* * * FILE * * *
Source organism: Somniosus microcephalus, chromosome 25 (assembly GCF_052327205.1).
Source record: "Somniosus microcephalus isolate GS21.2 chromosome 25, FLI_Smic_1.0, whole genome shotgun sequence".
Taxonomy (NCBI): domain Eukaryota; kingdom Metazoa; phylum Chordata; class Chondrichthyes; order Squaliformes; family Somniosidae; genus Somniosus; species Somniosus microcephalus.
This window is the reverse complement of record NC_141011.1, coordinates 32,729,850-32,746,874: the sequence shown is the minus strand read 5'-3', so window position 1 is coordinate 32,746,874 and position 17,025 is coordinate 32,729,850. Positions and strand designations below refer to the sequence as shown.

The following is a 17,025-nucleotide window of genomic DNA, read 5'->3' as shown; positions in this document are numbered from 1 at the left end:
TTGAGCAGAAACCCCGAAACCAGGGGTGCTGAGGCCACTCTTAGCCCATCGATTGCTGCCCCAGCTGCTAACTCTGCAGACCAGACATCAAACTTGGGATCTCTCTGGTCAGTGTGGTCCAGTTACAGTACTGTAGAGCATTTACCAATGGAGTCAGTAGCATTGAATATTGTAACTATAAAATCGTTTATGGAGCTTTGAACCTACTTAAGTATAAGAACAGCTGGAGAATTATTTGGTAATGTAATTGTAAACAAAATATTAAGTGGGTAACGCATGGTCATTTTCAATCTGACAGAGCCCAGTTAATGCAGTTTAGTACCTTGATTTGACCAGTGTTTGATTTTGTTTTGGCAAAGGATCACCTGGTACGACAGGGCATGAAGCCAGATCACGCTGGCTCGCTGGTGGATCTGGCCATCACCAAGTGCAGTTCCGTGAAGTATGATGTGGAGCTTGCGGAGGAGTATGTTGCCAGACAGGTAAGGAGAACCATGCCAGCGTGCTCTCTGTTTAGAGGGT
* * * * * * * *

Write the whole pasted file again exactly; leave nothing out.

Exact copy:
Source organism: Somniosus microcephalus, chromosome 25 (assembly GCF_052327205.1).
Source record: "Somniosus microcephalus isolate GS21.2 chromosome 25, FLI_Smic_1.0, whole genome shotgun sequence".
Taxonomy (NCBI): domain Eukaryota; kingdom Metazoa; phylum Chordata; class Chondrichthyes; order Squaliformes; family Somniosidae; genus Somniosus; species Somniosus microcephalus.
This window is the reverse complement of record NC_141011.1, coordinates 32,729,850-32,746,874: the sequence shown is the minus strand read 5'-3', so window position 1 is coordinate 32,746,874 and position 17,025 is coordinate 32,729,850. Positions and strand designations below refer to the sequence as shown.

The following is a 17,025-nucleotide window of genomic DNA, read 5'->3' as shown; positions in this document are numbered from 1 at the left end:
TTGAGCAGAAACCCCGAAACCAGGGGTGCTGAGGCCACTCTTAGCCCATCGATTGCTGCCCCAGCTGCTAACTCTGCAGACCAGACATCAAACTTGGGATCTCTCTGGTCAGTGTGGTCCAGTTACAGTACTGTAGAGCATTTACCAATGGAGTCAGTAGCATTGAATATTGTAACTATAAAATCGTTTATGGAGCTTTGAACCTACTTAAGTATAAGAACAGCTGGAGAATTATTTGGTAATGTAATTGTAAACAAAATATTAAGTGGGTAACGCATGGTCATTTTCAATCTGACAGAGCCCAGTTAATGCAGTTTAGTACCTTGATTTGACCAGTGTTTGATTTTGTTTTGGCAAAGGATCACCTGGTACGACAGGGCATGAAGCCAGATCACGCTGGCTCGCTGGTGGATCTGGCCATCACCAAGTGCAGTTCCGTGAAGTATGATGTGGAGCTTGCGGAGGAGTATGTTGCCAGACAGGTAAGGAGAACCATGCCAGCGTGCTCTCTGTTTAGAGGGT